Many would argue that the only thing worse than being ill is having an ill child. So when your child falls sick, it is of utmost importance that your child gets the best care possible. Unfortunately, medical malpractice does not only occur in cases of adult illnesses.
Commonly Missed Illnesses Among Children
When looking at medical malpractice in pediatric cases, misdiagnosis is one common type of malpractice. Misdiagnosis occurs when the doctor incorrectly diagnoses the child with a disease or illness. Two common illnesses that are often mistaken for others in children are meningitis and appendicitis.
Meningitis is an illness that tends to be hard to diagnose in a pediatric setting. Many times, the symptoms can look like that of a cold or flu, including headache and sudden fever. However, unlike a cold or flu, meningitis can cause the victim’s health to deteriorate rapidly, and it is important that it is caught and treated as soon as possible.
Appendicitis is also an illness that tends to be misdiagnosed in children due to its similarity in symptoms to other illnesses such as pelvic inflammatory disease and urinary tract infection. Appendicitis requires surgery in order to prevent severe consequences, and often if it is misdiagnosed, this surgery will not occur, and the issues will become much more difficult to reverse.
What Must Be Proven
Proving pediatric medical malpractice is not much different than proving the same case for adults. There are two things that need to be proven:
- The medical provider was negligent in some aspect of the patient’s treatment. This might mean misdiagnosing, prescribing two different medicines that don’t work well together, or committing preventable mistakes.
- The patient’s harm was directly caused by this negligence. If, for example, a doctor failed to diagnose a patient’s appendicitis, and the patient then twisted her ankle, there would be virtually no way to link the injury to the negligence. However, if the doctor failed to diagnose the appendicitis, and this resulted in three critical surgeries rather than one to deal with the appendix, and three months of recovery rather than a week, the case would be much easier to link to negligence.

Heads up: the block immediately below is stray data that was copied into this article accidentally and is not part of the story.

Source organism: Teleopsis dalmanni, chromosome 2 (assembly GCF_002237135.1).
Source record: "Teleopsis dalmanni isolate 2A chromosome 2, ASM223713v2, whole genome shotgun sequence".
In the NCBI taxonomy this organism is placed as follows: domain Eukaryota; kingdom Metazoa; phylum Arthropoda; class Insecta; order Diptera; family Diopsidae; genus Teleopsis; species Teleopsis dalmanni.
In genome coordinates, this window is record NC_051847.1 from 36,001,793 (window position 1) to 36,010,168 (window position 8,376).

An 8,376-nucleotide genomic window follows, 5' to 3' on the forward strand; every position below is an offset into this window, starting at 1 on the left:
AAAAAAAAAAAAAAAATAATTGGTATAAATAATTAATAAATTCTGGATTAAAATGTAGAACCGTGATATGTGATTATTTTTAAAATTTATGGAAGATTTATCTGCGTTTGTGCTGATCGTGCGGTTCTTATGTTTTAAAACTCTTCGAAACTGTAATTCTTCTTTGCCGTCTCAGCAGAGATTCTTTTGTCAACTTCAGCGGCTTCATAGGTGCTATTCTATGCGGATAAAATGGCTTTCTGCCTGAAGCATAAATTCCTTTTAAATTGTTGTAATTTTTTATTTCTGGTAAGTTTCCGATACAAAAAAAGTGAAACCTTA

Types of Harm Resulting from Pediatric Medical Malpractice
Also, as in any medical malpractice case, there are three different types of harm that can occur in result of the negligence.
- Physical: This would be the most apparent type of harm to see in a case such as this. This would be the pain of furthering symptoms or extra surgery that should have been prevented.
- Mental: Most physical pains have mental impacts as well. If someone is recovering for twelve weeks instead the two that was expected, this pain will go beyond the physical realm. This will affect the person’s overall life and well-being as he will be restricted from doing things he enjoys. Particularly for a child, long hospital stays and an inability to play freely for weeks or months can be mentally and emotionally taxing.
- Financial: Extra surgeries and recovery times cost more money, as will future medical treatments if they are required. A person should not be asked to shell out this much money for their doctor’s mistake.
Help from an Indiana Medical Malpractice Lawyer
If your child was a victim of pediatric medical malpractice, you could be entitled to compensation for the physical, mental, and financial pain experienced throughout the ordeal. Call Hensley legal Group today to get the compensation you deserve, or contact us online.